The Rainbow Reconnection: How “The Muppet Movie” Helped Me Fight Cynicism

The Rainbow Reconnection: How “The Muppet Movie” Helped Me Fight Cynicism August 2, 2017


I could blame it on sitting alone in my apartment on a Saturday night, eating cold pizza and drinking flat Pepsi, but I know the truth: it was the banjo-playing frog that made me cry.

It was early summer 2009. I was still single, and my younger siblings were married and starting families. Earlier that year, I quit a newspaper job I loved to take on a tedious but higher-paying position as a marketing writer with the Army. Dreams of writing feature articles, novels, and screenplays were filed away in favor of drafting copy about the minutiae of military engineering and navigating a bureaucracy where people tried desperately to impress higher-ups they hated. But it kept the lights on, something a job as a reporter for a weekly paper didn’t, and at least I could still say I was technically a writer.

I don’t know what made me go to Best Buy to purchase a copy of James Frawley’s 1979 film, other than to say I was compelled to seek it out. The movie was a favorite of mine as a child, but aside from watching a few random episodes of “The Muppet Show” on DVD, I hadn’t thought much about Kermit and company in decades. Maybe I’d read something about the movie in one of the film books I was going through. Perhaps it was the fact that a children’s charity down the road was called The Rainbow Connection, and it triggered something in my memory. More likely, I was desperate to escape adulthood for a bit and return to something I’d loved in my youth.

The Muppet Movie is, of course, the story about how (well, “approximately how”) Kermit left his lilypad to make millions of people happy. On his way to Hollywood, he runs afoul of Charles Durning’s Doc Hopper, who goes to homicidal lengths to get Kermit to advertise for his chain of frog-leg restaurants. He meets Fozzie, Gonzo, Animal, Miss Piggy, and pretty much every Muppet that existed in 1979 (including Big Bird, on his way “to break into public television”), who join him in his dream. In the end, the gang makes it to Hollywood and past one last obstacle ⸺ the studio secretary ⸺ where a big-time mogul (Orson Welles) draws up “the standard rich and famous contract,” ensuring their domination of the 1980s entertainment world.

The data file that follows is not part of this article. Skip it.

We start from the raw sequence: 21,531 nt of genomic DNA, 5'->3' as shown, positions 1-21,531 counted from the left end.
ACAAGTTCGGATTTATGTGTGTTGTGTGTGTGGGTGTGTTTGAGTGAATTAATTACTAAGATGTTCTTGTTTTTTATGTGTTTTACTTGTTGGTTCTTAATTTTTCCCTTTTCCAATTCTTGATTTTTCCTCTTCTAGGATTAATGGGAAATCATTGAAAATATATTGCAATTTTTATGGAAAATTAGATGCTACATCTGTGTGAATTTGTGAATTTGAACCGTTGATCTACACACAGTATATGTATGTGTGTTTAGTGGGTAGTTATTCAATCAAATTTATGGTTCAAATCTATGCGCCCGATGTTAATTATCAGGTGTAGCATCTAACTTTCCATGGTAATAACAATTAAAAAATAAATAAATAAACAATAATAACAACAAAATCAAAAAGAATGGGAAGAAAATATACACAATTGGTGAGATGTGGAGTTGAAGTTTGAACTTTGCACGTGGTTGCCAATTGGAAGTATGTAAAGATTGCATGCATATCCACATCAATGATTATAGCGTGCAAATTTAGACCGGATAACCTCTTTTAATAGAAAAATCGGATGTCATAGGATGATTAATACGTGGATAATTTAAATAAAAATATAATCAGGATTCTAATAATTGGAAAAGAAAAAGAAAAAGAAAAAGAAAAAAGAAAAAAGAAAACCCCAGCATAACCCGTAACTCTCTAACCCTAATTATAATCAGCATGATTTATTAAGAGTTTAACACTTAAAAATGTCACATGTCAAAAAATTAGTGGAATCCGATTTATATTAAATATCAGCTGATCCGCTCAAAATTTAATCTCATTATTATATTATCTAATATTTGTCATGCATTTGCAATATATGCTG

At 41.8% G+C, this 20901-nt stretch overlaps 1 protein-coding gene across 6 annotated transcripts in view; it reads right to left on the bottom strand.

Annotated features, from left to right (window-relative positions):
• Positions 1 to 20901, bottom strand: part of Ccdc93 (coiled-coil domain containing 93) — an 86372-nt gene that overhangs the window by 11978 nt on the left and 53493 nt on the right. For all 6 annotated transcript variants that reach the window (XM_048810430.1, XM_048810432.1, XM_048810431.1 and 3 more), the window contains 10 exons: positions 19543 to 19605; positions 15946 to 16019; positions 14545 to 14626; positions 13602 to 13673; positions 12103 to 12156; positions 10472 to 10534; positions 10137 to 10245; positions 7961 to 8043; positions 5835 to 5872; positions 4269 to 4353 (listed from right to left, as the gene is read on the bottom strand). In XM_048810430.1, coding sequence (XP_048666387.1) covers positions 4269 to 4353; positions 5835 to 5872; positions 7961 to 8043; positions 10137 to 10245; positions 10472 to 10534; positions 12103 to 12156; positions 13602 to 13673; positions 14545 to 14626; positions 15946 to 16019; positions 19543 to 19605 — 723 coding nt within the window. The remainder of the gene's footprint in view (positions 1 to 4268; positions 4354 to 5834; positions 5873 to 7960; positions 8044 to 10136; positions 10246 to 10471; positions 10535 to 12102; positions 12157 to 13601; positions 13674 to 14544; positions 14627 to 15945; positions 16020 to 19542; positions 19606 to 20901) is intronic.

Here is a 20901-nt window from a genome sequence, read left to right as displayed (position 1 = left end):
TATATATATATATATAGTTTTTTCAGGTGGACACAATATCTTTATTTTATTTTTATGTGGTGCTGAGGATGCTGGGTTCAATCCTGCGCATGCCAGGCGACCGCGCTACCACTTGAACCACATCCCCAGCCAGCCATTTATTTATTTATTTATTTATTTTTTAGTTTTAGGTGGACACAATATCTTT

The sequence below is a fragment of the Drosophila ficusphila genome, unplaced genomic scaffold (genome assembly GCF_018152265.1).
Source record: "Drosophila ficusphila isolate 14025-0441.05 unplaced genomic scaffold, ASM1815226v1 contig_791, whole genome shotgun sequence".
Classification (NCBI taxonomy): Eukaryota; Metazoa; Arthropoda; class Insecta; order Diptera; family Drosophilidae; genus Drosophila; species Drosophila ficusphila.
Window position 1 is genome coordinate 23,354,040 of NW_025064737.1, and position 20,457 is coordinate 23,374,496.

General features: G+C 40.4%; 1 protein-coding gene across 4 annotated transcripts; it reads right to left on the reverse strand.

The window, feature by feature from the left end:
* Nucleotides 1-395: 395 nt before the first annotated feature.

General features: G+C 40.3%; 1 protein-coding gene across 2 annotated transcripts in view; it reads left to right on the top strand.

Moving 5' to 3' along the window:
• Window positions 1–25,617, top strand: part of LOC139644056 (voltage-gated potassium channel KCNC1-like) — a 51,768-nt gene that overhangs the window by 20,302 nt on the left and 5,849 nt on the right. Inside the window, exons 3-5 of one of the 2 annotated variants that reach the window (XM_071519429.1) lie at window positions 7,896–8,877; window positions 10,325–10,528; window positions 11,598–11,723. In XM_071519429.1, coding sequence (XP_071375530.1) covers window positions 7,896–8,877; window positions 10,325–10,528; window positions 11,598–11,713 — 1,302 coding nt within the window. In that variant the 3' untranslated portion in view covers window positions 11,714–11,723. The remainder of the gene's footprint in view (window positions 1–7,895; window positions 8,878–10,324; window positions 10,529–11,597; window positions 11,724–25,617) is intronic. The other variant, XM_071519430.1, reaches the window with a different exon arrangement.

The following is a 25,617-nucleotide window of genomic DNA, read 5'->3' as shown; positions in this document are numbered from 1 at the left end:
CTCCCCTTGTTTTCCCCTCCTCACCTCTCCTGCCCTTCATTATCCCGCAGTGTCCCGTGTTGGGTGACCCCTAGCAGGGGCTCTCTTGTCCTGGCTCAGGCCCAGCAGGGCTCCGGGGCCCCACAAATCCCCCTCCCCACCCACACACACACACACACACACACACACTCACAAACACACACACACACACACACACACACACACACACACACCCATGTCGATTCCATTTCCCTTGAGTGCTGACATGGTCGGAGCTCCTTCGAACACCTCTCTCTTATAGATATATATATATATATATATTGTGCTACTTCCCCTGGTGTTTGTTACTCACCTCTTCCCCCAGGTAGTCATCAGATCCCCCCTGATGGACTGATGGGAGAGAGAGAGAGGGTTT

Any worries I felt about outgrowing the film were dispelled in the prologue, where the gang gathers in a studio screening room to watch their story. Popcorn flies through the air ⸺ along with the boomerang fish launched by Lew Zealand ⸺ while Animal devours the padding on his chair. I laughed in anticipation of all the zany antics, dumb jokes, gratuitous explosions, and friendly monsters I remembered from childhood. I wasn’t prepared for the emotional impact the movie would have on me, nor how it would become a film I’d revisit throughout the years to keep cynicism at bay.

After the Muppets finally settle down and Kermit says a few words, The Swedish Chef rolls film and Frawley pushes in on the screen. Suddenly, we’re no longer in Hollywood but transported to Mississippi swampland, probably not too far from where Muppet creator Jim Henson grew up. The sweeping Hollywood score that had accompanied the title drops out, giving way to simple plunks of a banjo. As the camera descends into the swamp, Kermit the Frog (Henson) starts singing.

Why are there so many songs about rainbows
And what’s on the other side?

This was my Anton Ego in Ratatouille moment. Every pretension I had disappeared, my surroundings dropped away, and I was 5 years old again. I heard my mother singing this song to me. I saw myself watching the film with my father on our living room couch. I was suddenly eager to spend time with friends I hadn’t thought much about in two decades. If my mission in purchasing the film was to revisit my childhood, it was accomplished in the opening chords of Williams’ ballad.

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